2) Do NOT use AJAX or anything else with XMLHttpRequest object. The point of asynchronous communication is to beacon information between points outside of reloading a page. That is great for usability, but completely defeats security. Since it executes on the client side compromised code can also be used to defeat legitimate SSL encryption by beaconing information from the user to an untrusted third party after the information is decrypted at the user's end. When dealing with purchases, PII, or financial data ALWAYS ensure each information transaction from the user forces a page reload or a new page.

3) Avoid using any sort of client side scripting. The means do not use ActiveX, Flash, or even Acrobat at all. 95% of all reported security vulnerabilities are attributed to client side scripting and 70% of those attacks target memory corruption of the processing software. Although JavaScript is not normally known for buffer overflows I would still recommend using it as little as possible to manipulate the DOM only.

4) Never pass an anonymous function as an argument in a function or method in JavaScript. This is not something that commonly occurs, but in the case of certain built in methods this can allow a hole through the JavaScript interpreter to the processing software, which could then be an attack vector to insert code necessary to cause a buffer overflow.

5) Do not use the onsubmit event to attach script execution to the submission of form data. Violating the executing code, or appending extra malicious code, can create a point in which to include the XMLHttpRequest function to anonymously beacon the form data to an untrusted third party in advance of sending it to the trusted source even if the transfer protocol of the action attribute is HTTPS.

6) So long as you stick to VALID XHTML, CSS, and text for nearly all possible aspects of the user experience and communicate using only HTTPS you should be mostly fine.

You have to keep in mind that banks and educational institutions receive 40% of all known attacks, so you MUST assume your work will be attacked and compromised. The average cost of a single attack in 2008 was $11.3 million. If the bank could attack you for those damages, because you did not consider the full depth of security, how would you respond? Plan accordingly to ensure your work is as locked down as possible.

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You shouldn't discourage people from using client scripting. Client scripting is for enhancing the user's experience. That being said, you should never rely on the client, always perform your business rule validation on the server. Your addressing security concerns from the wrong angle. –  Jay Aug 31 '12 at 16:34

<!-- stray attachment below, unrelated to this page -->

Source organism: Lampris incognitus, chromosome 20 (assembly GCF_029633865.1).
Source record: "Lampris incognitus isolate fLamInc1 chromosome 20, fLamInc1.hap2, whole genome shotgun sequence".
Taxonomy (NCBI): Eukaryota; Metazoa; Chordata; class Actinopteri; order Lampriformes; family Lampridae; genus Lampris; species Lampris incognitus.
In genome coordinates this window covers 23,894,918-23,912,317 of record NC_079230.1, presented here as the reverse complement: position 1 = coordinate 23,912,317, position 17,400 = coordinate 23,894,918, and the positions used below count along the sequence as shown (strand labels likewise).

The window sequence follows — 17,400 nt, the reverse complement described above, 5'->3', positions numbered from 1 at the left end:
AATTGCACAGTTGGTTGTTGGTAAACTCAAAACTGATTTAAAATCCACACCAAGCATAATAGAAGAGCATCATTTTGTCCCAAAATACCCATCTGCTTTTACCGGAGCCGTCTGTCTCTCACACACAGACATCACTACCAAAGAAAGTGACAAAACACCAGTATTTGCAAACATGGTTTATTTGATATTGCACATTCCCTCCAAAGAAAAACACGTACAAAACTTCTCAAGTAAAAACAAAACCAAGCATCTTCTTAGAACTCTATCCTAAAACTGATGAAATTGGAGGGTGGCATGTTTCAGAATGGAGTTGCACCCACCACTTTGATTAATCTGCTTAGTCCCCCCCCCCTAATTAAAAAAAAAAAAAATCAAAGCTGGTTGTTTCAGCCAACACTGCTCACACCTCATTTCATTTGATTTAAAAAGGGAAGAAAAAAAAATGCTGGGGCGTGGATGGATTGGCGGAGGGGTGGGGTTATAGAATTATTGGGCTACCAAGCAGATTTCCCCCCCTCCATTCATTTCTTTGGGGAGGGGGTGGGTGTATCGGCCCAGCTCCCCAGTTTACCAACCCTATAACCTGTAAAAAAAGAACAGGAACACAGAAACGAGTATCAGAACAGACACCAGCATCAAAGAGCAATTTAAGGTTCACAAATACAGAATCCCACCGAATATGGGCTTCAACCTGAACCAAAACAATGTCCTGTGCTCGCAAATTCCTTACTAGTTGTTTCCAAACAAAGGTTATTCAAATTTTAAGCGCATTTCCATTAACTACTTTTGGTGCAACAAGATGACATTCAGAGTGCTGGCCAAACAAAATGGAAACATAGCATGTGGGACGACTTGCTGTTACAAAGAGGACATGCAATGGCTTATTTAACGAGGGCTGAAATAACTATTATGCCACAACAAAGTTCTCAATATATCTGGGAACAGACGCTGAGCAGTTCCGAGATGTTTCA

This is a very detailed answer, however a little out of scope of the question regarding CDNs... it seems to answer a more general question of how to write a secure (and extremely paranoid) web site. –  Adam Aug 27 '13 at 4:36

You should look at the terms and conditions, if any, for the free-CDN-hosted versions. However, for "a major financial company" it probably won't be good enough.

If you want to use a CDN, how about getting a contract with one of them and just use your own "CDN hosted" version? CDN bandwidth is surprisingly affordable.

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That's actually a really interesting idea, although I suspect that the powers-that-be will argue "why go to the expense when we can just store the files locally? It seems like too much effort to go to for very little benefit". –  Phil.Wheeler Jan 21 '10 at 22:06
If it's just jQuery, I'd tend to agree. jQuery is pretty tiny. –  Craig Stuntz Jan 21 '10 at 22:37

I guess that security of their servers is much better than security of your server, but the amount of attacks on their servers is much higher than amount of attacks on yours.

If you don't use any CDN for all images, styles and so on, so don't use CDNs at all. It's just a single file, so it won't make any big difference for you and users of your site.

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"the amount of attacks on their servers is much higher than amount of attacks on yours" Hmm CDN vs Major Financial Institution, surely its not the CDN getting hacked for its cash reserves... –  Alex Jan 21 '10 at 22:03
While you're quite right that "it's just a single file", it can make a difference since our traffic is pretty high (not Google or even StackOverflow high, but high-ish). Therefore any gains we can make in latency, parallelism, etc should be at least considered. –  Phil.Wheeler Jan 21 '10 at 22:09